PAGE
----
FGN
 
 
Share on RedditTweet about this on TwitterShare on TumblrShare on Google+Share on StumbleUponPin on PinterestShare on LinkedInBuffer this pageFlattr the authorShare on FacebookEmail this to someoneDigg this

antibacterialingredientsfacts-antimicrobial-ingredients

What are “Antibacterial Ingredients”?

Antibacterial ingredients are materials that kill or inhibit a broad range of bacteria.

Antibacterial personal care products provide an important extra measure of protection for consumers at home and doctors and nurses in hospitals seeking to prevent spread of germs. These products, depending on their formulation and application, kill or inhibit the growth of bacteria that cause skin infections, intestinal illnesses or other commonly transmitted diseases. These include potentially fatal illnesses caused by bacteria such as Salmonella and E.coli. These products are regulated by the Food and Drug Administration as Over-The-Counter (OTC) drugs and have to be shown to be safe and effective for their intended use.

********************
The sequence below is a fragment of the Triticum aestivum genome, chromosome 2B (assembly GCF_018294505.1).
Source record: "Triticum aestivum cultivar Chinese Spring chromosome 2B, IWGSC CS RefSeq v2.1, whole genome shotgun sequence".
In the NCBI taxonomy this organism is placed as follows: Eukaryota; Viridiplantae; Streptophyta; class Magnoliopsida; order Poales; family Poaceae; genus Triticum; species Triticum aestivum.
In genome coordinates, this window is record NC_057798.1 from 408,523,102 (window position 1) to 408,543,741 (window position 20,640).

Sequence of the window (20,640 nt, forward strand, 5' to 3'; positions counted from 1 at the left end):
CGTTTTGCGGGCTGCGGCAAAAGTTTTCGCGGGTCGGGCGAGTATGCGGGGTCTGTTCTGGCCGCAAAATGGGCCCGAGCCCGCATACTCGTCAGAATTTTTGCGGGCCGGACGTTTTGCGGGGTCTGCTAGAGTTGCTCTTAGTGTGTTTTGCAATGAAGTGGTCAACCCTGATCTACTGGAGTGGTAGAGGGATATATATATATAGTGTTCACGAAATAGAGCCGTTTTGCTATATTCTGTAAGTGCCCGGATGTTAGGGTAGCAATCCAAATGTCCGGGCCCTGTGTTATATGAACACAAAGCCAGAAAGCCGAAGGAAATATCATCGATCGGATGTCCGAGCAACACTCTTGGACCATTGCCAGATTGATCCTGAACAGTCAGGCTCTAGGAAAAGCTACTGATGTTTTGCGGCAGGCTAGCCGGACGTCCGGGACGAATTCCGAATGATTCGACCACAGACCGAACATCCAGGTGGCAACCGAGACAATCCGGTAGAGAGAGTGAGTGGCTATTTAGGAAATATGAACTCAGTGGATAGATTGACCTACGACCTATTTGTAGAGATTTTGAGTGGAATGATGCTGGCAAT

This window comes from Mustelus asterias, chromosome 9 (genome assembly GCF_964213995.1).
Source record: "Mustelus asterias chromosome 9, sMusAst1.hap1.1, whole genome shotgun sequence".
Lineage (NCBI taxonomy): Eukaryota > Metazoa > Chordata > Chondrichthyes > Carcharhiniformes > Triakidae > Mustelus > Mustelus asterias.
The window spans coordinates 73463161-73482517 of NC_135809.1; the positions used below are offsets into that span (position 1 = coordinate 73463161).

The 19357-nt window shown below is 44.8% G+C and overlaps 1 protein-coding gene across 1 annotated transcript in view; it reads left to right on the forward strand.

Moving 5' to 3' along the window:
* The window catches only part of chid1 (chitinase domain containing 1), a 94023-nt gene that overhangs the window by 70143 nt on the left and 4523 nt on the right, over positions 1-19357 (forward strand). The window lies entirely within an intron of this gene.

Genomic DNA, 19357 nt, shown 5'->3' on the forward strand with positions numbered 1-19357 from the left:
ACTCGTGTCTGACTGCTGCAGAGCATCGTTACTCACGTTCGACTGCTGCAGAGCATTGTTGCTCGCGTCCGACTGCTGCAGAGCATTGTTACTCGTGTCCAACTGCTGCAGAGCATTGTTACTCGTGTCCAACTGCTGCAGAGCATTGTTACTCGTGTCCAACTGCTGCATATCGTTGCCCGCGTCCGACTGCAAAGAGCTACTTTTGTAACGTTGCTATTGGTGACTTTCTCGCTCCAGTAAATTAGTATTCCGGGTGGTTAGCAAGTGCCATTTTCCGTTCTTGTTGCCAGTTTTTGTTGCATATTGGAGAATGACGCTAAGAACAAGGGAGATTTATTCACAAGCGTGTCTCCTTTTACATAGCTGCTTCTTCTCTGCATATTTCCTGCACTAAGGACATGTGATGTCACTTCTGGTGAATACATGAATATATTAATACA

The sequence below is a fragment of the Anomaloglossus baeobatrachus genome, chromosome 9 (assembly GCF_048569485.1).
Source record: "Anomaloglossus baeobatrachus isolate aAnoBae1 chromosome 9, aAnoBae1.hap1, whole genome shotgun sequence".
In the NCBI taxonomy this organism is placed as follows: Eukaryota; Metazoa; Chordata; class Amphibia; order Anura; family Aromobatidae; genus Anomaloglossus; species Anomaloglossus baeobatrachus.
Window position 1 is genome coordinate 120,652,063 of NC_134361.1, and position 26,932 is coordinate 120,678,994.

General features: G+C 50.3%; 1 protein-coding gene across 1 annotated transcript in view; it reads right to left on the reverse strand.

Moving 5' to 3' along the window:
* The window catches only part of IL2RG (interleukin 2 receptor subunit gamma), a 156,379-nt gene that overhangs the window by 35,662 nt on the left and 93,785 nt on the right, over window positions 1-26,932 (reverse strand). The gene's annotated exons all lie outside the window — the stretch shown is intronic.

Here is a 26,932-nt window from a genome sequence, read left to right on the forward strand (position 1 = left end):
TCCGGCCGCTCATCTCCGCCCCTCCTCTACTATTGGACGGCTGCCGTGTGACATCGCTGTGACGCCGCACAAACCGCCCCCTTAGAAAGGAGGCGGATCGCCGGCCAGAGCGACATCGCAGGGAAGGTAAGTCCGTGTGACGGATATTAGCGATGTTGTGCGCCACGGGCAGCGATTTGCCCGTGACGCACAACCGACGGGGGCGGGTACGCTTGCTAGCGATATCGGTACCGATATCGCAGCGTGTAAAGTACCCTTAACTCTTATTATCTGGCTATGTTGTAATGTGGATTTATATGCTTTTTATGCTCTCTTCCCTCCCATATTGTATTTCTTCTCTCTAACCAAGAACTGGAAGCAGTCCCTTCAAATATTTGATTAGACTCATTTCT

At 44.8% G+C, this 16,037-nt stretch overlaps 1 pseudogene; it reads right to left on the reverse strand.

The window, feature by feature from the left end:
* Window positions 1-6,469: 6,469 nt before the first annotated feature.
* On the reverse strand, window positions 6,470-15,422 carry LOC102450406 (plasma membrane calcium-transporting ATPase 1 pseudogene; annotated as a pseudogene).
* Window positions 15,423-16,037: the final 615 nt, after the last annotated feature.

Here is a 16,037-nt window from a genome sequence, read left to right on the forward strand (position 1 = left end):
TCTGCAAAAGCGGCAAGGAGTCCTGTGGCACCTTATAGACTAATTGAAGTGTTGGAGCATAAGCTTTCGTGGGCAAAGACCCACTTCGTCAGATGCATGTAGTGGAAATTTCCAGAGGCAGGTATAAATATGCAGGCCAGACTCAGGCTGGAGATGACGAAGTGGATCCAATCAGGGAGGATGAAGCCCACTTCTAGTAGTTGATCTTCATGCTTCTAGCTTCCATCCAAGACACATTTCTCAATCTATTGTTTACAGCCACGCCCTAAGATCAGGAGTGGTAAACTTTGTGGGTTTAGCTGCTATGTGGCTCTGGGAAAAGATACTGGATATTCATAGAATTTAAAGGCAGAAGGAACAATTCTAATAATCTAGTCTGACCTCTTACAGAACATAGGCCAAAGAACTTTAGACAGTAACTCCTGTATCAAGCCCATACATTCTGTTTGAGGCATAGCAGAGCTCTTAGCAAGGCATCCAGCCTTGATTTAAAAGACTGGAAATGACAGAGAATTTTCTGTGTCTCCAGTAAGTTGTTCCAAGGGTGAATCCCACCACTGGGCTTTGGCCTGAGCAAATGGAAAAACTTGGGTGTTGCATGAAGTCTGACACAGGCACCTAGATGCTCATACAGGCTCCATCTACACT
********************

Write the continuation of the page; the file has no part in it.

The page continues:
Are they Safe?

The safety of antibacterial ingredients has been assessed by a number of authoritative bodies. The Cosmetic Ingredient Review Expert Panel (CIREP) has conducted safety assessments of the most frequently used antibacterial ingredients that are used in personal care products and have found them safe. In addition, the FDA has considered the safety of antibacterial ingredients as they are used in foods, drugs, cosmetics and other products regulated by the FDA, and has found no reason to dissuade consumers from using these products. In October 2005, the agency expressed concerns, which have also been voiced by some in the scientific community, about the possibility that the products might result in antibiotic resistance. To date, however, there is no convincing evidence that products containing antibacterial ingredients cause increased resistance to antibiotics. Moreover, other jurisdictions, such as the European Union, Japan and Canada have assessed the safety of antibacterial ingredients and found no basis for consumers to stop using products containing these ingredients.

 
 
  news